Like many of us, I was exercised by the daily government briefings in respect of Covid-19 and the continued failure to acknowledge that mistakes had been made with a desire to benefit quickly from the learning as a result of these.  The use of ‘science’ as an absolute rather than a basis for doubt, test and challenge is both misleading and generates false confidence.  Whilst not criticising the need to recognise the potentially huge demand upon NHS services and to give priority to ensuring capacity, I was dismayed by the lack of attention to social care and to other frontline services both in terms of recognition of risk and quality of guidance with relevant provision.  A point excellently reflected by Brain Parrott in his letter to The Guardian on 30thApril.

My particular interest has been the response to the deaths of NHS, care workers and others who have died as a result of Covid-19.  For non-British/EU workers, the status of their families in this country; the need to recognise that for all this was a ‘death in service’ and that pension and other benefits must reflect this and the role of the Health and Safety Executive (HSE) in the investigation of failures of provision of protective equipment or shortcomings in policy and procedures in the workplace.  It took considerable time for the deaths of those working in social care to be acknowledged and there is still no recognition for others such as bus drivers (20+ reported deaths in London), police officers, prison officers, border force and other local authority workers, whether direct employees or working in contracted services.

I wrote to my MP and to the HSE to pursue this.  I also engaged with ADASS and Chairs of Adult Safeguarding Boards.  The responses from HSE are helpful:-

‘….deaths due to COVID-19 that are reportable to HSE under the Reporting of Injuries, Diseases and Dangerous Occurrences Regulation 2015 (RIDDOR).  We have published guidance to help dutyholders understand the application of RIDDOR to cases of COVID-19. This is available on our website at

Not all RIDDOR reports are followed up, we have had for many years an incident selection criteria as to which incidents we investigate, this link provides the detail Those matters that we investigate will follow our investigation procedure. The purposes of our investigations are to determine causes, share lessons, identify what actions a dutyholder needs to take to prevent any recurrence and where appropriate, gather evidence for enforcement purposes. In relation to any death there will be a range of matters that will form part of the investigation, exploring the role of PPE will of course form part of any COVID death. One of the significant challenges of any COVID death is knowing whether the virus was actually caught at work or in some other setting.’

Figures published by the Office for National Statistics indicate that, up to 20thApril,  people working in social care have been twice as likely to die with coronavirus as healthcare workers.  There are 131 recorded deaths – 86 female and 45 male.  A Guardian article Saturday 09 May concerning a call for criminal investigation into deaths of hospital and care workers confirmed that, thus far, 54 formal reports of deaths in both health and care settings where the source of infection is recorded as Covid-19, have been received by the Health and Safety Executive as required under RIDDOR .  The shortfall in numbers being reported may reflect a lack of awareness or wilful decision-making to avoid the duty-holder responsibility and contribute to any subsequent investigation.  It is essential that there is immediate action by the Care Quality Commission to test adherence to the law in this area and, specifically in care homes, to evaluate the relationship, if any, between the level of deaths of care workers and of residents in a particular home.  There could well be grounds for Safeguarding Adults Boards to initiate a review if it becomes clear that failure to provide adequate personal protective equipment or shortcomings in meeting policy and procedures contributed to the death of a resident constituting neglect or there is concern that partner agencies could have worked more effectively to protect the adult.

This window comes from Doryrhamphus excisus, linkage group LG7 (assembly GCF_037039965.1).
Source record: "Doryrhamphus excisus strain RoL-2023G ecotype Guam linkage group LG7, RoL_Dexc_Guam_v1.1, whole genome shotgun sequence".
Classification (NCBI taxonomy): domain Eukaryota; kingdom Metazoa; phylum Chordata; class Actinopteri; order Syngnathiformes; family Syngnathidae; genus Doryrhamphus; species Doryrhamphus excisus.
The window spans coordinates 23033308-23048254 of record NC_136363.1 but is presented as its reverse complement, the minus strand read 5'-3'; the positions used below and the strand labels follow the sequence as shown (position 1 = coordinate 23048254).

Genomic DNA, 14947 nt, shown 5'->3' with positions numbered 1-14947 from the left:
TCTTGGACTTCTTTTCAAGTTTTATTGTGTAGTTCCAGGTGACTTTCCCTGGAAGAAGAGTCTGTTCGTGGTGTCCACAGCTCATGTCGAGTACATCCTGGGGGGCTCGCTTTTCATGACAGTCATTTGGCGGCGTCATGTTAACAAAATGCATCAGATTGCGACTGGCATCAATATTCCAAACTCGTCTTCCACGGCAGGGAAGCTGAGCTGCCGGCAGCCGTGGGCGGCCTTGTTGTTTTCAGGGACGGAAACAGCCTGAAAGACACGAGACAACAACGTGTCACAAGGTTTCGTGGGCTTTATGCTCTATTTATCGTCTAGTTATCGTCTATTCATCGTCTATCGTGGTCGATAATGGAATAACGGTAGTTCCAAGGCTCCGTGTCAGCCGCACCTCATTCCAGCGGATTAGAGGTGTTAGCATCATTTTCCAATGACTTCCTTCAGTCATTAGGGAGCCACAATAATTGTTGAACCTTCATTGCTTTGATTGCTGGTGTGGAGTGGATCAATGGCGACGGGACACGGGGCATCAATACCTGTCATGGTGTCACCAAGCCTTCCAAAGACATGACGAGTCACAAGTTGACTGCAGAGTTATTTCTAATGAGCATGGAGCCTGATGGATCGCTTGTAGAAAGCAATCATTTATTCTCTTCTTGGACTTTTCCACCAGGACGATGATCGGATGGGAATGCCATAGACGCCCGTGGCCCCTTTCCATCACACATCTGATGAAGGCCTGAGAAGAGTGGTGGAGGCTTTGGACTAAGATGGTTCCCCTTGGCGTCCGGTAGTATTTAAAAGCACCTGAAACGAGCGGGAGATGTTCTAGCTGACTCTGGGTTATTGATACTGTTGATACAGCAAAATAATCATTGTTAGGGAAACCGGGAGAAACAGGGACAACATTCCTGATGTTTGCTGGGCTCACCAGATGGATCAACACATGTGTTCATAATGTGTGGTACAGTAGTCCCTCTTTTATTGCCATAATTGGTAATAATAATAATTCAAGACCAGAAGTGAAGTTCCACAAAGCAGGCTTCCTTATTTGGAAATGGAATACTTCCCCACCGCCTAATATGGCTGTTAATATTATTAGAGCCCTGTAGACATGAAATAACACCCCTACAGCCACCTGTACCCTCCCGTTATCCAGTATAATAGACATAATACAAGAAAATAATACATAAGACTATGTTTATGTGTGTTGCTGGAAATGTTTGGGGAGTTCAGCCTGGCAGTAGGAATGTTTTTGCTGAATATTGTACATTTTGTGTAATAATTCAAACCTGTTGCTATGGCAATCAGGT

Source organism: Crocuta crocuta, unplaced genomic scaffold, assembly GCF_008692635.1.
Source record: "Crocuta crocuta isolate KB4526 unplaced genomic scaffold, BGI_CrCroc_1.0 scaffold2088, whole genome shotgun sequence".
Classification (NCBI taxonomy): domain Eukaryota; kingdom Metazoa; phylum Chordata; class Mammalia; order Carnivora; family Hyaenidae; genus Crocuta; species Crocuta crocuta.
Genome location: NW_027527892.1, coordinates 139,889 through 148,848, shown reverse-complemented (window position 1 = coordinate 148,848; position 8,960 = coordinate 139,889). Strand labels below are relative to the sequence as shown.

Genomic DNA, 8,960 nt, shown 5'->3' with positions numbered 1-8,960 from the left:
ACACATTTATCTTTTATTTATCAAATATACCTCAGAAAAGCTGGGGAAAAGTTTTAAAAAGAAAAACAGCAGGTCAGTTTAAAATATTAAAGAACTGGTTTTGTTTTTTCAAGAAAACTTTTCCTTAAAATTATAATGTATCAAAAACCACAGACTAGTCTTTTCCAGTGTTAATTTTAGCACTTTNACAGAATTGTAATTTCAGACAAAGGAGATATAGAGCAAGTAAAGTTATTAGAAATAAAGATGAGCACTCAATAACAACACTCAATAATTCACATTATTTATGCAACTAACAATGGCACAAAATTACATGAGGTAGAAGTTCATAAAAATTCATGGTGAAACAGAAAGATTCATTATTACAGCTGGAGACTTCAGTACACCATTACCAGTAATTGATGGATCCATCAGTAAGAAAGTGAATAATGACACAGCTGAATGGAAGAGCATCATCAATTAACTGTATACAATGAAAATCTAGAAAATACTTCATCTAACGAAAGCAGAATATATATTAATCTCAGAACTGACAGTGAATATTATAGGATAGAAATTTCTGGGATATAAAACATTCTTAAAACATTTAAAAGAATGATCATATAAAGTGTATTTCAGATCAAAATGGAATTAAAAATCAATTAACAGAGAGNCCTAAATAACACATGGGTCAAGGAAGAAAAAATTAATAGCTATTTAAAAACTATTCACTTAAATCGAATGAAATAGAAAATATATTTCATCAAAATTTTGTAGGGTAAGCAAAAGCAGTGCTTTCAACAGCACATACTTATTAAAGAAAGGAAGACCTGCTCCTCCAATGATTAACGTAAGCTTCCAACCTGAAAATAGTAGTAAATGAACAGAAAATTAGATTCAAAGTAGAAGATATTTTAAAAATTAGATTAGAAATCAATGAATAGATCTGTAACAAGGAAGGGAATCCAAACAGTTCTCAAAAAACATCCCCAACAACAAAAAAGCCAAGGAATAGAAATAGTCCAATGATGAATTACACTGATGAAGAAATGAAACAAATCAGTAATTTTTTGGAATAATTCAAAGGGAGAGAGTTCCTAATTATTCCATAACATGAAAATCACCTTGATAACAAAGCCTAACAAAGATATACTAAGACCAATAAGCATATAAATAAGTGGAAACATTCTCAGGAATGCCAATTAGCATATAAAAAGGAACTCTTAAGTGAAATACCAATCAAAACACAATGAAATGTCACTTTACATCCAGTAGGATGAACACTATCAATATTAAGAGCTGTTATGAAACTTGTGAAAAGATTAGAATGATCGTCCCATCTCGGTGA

The figure of over 200 deaths of workers in health and social care in as a result of Covid-19 is being put out and there is no indication yet from the government as to the numbers and the status of the payments of £60,000 to those whom it has agreed died in the course of their public service duties.

 I vaguely remember training in RIDDOR but it never figured in my management activity.  The Covid-19 HSE guidance is very clear. It seems essential that we all make sure our managers and HR support staff are fully alive to our responsibilities as a duty-holder and that proper investigation of all deaths as a result of COVID-19 of our employees and our contracted staff takes place to meet these.



This blog is a personal view from Mike Taylor, ADASS Associate, who ahs agreed to publish his piece on the ADASS Website. 
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